Steinlager links All Black tours past and present for 2015 version of ‘We believe’

Steinlager’s ‘We believe’ campaign in 2011 is rightfully held up as a brilliant example of sponsorship activation (and, given the All Black sponsor cleverly found a way to reference a tournament it wasn’t officially allowed to mention, impressive loophole management). Because it captured the nation’s imagination, became a “talisman of belief” and helped reverse Steinlager’s declining share of the premium beer market, it was always going to be a hard act to follow, but as the All Blacks get set to defend the RWC trophy in England soon, the long-time sponsor has brought the white can back again and made a connection between this European tour and another one that took place 110 years ago. 

2015 marks the 110th anniversary of New Zealand’s inaugural rugby tour of the UK, where the Originals won 34 out 35 games and established a winning legacy that continues to this day. To commemorate that tour—and, of course, cleverly reference a tournament it isn’t officially allowed to mention (that end frame looks suspiciously like Twickenham from above)—Steinlager has decided to compare the two.

The re-release of the can—”a lucky charm in 1987 and a nostalgic symbol of hope in 2011″—is supported by the ‘We Believe’ campaign, which was teased a few weeks ago. Once again developed by DDB, it aims to “tell the tale of the New Zealanders that earned the All Blacks name 110 years ago” and the campaign consists of 15, 45 and 60 second TVCs (shot by Adam Stevens of Robber’s Dog), outdoor, digital, social, PR and print.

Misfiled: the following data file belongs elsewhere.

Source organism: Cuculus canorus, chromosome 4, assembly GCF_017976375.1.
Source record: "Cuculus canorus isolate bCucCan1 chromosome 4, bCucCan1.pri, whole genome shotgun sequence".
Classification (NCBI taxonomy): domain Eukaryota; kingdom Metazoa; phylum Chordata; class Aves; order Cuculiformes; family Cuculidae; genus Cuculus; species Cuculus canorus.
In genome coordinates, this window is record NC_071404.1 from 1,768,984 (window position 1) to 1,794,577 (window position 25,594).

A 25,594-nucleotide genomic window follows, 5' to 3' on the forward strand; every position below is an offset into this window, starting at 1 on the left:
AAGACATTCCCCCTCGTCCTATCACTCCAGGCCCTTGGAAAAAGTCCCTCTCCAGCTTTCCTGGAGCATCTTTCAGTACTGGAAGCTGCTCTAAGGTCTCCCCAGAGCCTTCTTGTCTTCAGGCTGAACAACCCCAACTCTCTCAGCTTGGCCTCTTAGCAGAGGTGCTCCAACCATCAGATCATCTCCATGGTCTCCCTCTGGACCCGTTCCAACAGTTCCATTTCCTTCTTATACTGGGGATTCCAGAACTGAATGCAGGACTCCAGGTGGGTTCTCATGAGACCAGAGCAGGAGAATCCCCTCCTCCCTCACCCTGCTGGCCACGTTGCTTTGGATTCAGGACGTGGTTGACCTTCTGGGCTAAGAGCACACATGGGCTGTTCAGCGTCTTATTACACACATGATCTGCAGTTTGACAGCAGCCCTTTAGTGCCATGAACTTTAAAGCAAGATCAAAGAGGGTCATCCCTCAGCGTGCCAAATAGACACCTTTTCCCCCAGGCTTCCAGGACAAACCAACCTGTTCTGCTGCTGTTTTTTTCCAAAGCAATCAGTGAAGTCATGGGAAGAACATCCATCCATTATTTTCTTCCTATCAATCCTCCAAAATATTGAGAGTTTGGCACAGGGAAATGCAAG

The 2011 campaign took a rare Creative Effectiveness Lion at Cannes in 2012 (check out the very detailed entry form here that explains the problem, the strategy and the results) and it played into both Steinlager’s idea of ‘Unconditional’ support over the years and All Black fans’ long wait between drinks and their concerns over the team’s ability to perform when the pressure was really on. Thankfully for most—not including proponents of best before dates—it didn’t need to use the version of the ad it shot where the main protagonist put his beer away again until the next tournament. And, as its Cannes entry concluded: “It is easy to let the tail start wagging the dog, letting types of campaigns dictate the idea and brand story. But ideas are bigger than that. Participation isn’t an end in itself but rather just a new way to let people into the bigger story of your brand. More than ever we need to create ideas that beg a reaction. Give people a reason to emotionally invest in the experience and the conversation the brand is having with them. Creating something of value for the consumer will in turn create value for brands.” 

While the historical comparisons and the celebration of the legacy will no doubt appeal to the purists, this campaign doesn’t seem to have quite the same relevance to the fairweather fans as 2011’s effort. And because the All Blacks won in 2011, the historical context of the can’s return doesn’t really apply in this case, so, apart from a ‘share your support and win’ scenario, there’s not as much of a participatory element for fans to get behind (and not as much opportunity for retail cohesion).